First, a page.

First of all, I have not met the man or woman who is so extraordinary & beyond reproach in every area of their life as to be unequivocally qualified for the awesome challenge of being responsible for the life of another human being. But until Apple invents The Android powered quintessential provider and nurturer, we are all we’ve got, so we humans are the only shot our smaller, more vulnerable humans have at surviving this world and hopefully, making a positive difference in it. Fortunately, none of us completely grasps this daunting prospect as we launch headlong into the romantic idea of changing diapers & cleaning throwup out of our hair at 2:00am. While holding these precious, tiny humans in our arms for the first time, we idealistically promise to give them everything in life we never got, completely oblivious to the Sword of Damocles dangling precariously over our head, ready to drop at any moment within the next two decades. Luckily, we are blissfully unaware that our last good night of sleep is woefully behind us and anything resembling such a thing will heretofore be chemically induced, or we would probably run screaming in horror at the thought of reproducing a mini model of ourselves with a clean slate; pure, innocent and vulnerable…just waiting to show us how utterly imperfect we are.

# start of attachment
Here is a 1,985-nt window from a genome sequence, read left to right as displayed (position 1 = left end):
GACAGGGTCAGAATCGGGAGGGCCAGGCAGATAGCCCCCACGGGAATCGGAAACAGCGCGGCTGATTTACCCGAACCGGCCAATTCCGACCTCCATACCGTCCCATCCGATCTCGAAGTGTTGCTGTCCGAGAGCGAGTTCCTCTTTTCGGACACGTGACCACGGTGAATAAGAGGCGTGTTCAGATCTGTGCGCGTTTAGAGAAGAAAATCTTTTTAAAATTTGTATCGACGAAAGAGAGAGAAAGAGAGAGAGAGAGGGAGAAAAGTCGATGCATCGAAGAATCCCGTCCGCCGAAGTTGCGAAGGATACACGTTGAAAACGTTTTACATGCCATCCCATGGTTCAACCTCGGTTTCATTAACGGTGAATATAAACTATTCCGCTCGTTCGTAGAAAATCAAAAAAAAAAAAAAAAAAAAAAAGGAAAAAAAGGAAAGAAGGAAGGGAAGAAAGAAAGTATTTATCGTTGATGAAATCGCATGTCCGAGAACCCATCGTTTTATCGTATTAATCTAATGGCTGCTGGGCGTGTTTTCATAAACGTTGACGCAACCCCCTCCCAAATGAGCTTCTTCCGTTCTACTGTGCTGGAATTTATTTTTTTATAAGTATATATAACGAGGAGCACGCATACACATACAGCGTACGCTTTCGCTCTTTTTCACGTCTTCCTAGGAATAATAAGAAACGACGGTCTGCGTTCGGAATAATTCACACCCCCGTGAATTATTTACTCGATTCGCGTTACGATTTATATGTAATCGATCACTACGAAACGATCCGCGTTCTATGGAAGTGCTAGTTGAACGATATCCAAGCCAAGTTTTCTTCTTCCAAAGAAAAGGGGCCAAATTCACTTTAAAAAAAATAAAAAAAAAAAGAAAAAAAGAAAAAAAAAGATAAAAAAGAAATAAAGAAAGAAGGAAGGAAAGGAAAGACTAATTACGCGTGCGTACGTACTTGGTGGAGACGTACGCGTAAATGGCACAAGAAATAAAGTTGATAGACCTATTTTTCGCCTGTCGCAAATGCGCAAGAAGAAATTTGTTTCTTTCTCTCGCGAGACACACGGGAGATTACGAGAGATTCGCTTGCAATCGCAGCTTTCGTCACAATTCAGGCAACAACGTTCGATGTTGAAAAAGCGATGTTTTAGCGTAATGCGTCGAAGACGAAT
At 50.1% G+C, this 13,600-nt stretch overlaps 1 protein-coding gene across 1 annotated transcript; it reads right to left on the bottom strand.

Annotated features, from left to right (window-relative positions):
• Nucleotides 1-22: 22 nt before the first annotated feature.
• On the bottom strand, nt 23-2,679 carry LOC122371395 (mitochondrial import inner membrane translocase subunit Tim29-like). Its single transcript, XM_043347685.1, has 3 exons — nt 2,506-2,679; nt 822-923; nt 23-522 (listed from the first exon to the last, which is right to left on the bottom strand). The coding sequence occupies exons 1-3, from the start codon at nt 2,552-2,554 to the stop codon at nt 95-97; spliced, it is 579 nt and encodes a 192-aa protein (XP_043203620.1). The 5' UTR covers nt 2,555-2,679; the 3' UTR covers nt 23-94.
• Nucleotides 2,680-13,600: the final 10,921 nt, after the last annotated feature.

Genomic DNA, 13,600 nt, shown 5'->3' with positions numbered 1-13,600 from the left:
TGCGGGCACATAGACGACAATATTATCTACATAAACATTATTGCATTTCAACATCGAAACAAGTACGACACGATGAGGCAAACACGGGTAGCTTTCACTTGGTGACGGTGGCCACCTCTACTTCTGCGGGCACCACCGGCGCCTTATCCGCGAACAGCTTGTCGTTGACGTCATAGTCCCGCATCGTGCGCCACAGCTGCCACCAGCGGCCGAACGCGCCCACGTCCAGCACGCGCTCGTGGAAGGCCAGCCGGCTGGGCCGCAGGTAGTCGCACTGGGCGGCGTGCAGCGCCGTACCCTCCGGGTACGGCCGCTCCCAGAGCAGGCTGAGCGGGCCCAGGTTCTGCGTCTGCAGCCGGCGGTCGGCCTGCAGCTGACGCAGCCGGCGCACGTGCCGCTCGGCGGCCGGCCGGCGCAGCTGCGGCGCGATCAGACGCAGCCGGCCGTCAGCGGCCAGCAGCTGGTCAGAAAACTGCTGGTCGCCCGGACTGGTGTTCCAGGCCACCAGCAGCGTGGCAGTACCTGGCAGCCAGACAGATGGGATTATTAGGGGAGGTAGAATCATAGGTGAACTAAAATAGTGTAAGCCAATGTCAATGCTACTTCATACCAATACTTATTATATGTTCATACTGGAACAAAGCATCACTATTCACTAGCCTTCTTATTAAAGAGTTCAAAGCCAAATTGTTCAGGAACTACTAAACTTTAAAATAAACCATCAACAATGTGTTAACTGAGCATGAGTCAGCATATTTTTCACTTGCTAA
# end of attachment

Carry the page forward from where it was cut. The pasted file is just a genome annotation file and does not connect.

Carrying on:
Interestingly, as humans, we are so damn competitive and backstabbing sometimes (well, some of the less evolved of our species…but certainly not me!), that this tends to get in the way of our focus on what our responsibility as parents really is. We may love our kids, but feel such an overwhelming need for outside approval that we shortchange our kids by putting unrealistic expectations on them in a vain attempt to have them live out our lost dreams. Or maybe we’re just so wrapped up in our own needs that we fail to properly meet all the needs of our children. This is not to say that every parent is a selfish jerk deep down, but even with the very best intentions, we can and will screw up every once in a while. One way or another as parent or child, we hardly come out of these relationships unscathed and it is our ability to overcome adversity, in addition to being capable of giving as well as receiving love that makes us uniquely qualified for a job we will never be qualified to do.